7. KSALguy

    KSALguy Lost in the Wiregrass Supporter

    Messages:
    8,818
    Joined:
    Feb 14, 2006
    Location:
    S.E.Alabama
    alfalfa becomes perfectly safe once you dry it out, its the green fresh stage that can cause probelms in most ALL livestock because its so rich, just simply drying it out for hay makes it one of the best foods available though,
     
  8. MaggieJ

    MaggieJ Well-Known Member Supporter

    Messages:
    11,280
    Joined:
    Feb 6, 2006
    Location:
    Prince Edward County, Ontario, Canada
    Maybe what I should be doing is cutting it in advance for the rabbits and drying it well before feeding. Once I got ahead it would still be a convenient homegrown food.

    KSALguy, by "all livestock" do you also mean poultry? Over on the poultry forum the consensus seemed to be that it was not only okay to give fresh alfalfa to my chickens and geese, but highly beneficial. I certainly don't want to harm them... but they do love it and it really helps to fill up my eleven insatiable Dominique chicks. Typically, I give them a big bunch every afternoon - the diameter of the gathered stems would be about two inches or a bit more. The geese get what they can steal or beg as I cross their yard. I'd like to give them more, but am waiting until I have this question sorted out to my satisfaction.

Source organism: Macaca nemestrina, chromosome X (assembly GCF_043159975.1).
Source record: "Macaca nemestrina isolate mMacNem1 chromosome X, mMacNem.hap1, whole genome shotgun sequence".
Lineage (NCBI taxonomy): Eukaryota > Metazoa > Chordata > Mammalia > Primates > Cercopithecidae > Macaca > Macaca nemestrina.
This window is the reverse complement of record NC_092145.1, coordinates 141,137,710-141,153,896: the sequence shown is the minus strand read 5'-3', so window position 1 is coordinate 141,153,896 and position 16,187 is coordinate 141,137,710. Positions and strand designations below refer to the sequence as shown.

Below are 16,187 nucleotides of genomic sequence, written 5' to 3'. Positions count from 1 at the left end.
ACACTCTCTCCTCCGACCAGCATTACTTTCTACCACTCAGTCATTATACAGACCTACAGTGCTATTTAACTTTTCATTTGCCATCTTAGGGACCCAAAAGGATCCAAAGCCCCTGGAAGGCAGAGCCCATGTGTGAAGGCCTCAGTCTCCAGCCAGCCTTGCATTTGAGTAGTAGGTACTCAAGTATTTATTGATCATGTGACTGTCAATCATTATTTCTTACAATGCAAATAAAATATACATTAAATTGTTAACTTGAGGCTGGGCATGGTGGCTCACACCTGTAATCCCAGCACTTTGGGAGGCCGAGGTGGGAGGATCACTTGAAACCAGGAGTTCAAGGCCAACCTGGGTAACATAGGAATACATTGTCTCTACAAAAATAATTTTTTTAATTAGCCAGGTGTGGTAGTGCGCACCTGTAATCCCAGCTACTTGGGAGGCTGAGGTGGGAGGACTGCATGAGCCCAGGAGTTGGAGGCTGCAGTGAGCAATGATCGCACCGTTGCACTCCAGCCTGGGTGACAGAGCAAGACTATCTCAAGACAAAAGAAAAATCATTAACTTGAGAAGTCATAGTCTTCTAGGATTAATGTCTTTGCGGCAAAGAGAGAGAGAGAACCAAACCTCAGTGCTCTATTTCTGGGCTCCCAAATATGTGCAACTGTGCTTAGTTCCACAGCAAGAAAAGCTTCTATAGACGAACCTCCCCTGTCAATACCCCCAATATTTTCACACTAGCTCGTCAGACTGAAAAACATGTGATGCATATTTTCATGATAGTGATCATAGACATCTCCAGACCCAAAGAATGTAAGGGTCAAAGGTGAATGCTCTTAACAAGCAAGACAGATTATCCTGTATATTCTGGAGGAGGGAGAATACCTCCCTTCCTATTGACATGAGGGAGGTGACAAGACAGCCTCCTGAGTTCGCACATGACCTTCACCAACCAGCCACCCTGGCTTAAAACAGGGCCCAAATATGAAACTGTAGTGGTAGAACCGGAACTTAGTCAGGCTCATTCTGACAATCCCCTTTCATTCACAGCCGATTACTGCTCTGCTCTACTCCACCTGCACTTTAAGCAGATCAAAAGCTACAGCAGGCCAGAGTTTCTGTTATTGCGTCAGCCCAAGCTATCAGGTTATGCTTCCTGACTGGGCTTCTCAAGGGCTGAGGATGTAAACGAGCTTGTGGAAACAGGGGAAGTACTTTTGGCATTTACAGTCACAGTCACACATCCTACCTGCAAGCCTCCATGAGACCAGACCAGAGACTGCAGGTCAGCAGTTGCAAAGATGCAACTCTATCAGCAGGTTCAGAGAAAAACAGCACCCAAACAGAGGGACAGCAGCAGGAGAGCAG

Thanks to everyone for the input. I do appreciate it!
     
  9. KSALguy

    KSALguy Lost in the Wiregrass Supporter

    Messages:
    8,818
    Joined:
    Feb 14, 2006
    Location:
    S.E.Alabama
    sorry by LiveStock i was reffering to the Four legged kind, horses, cows, sheep, Goats, Donkeys etc, all can Founder on green Alfalfa and get all kinds of stomack problems, Goats and Rabbits would be able to handle it a LITTLE better but not much, small doses only and in close supervision, we had an old farmer whos cows got out into a green field of Alfalfa onece and all of them went down from eating their fill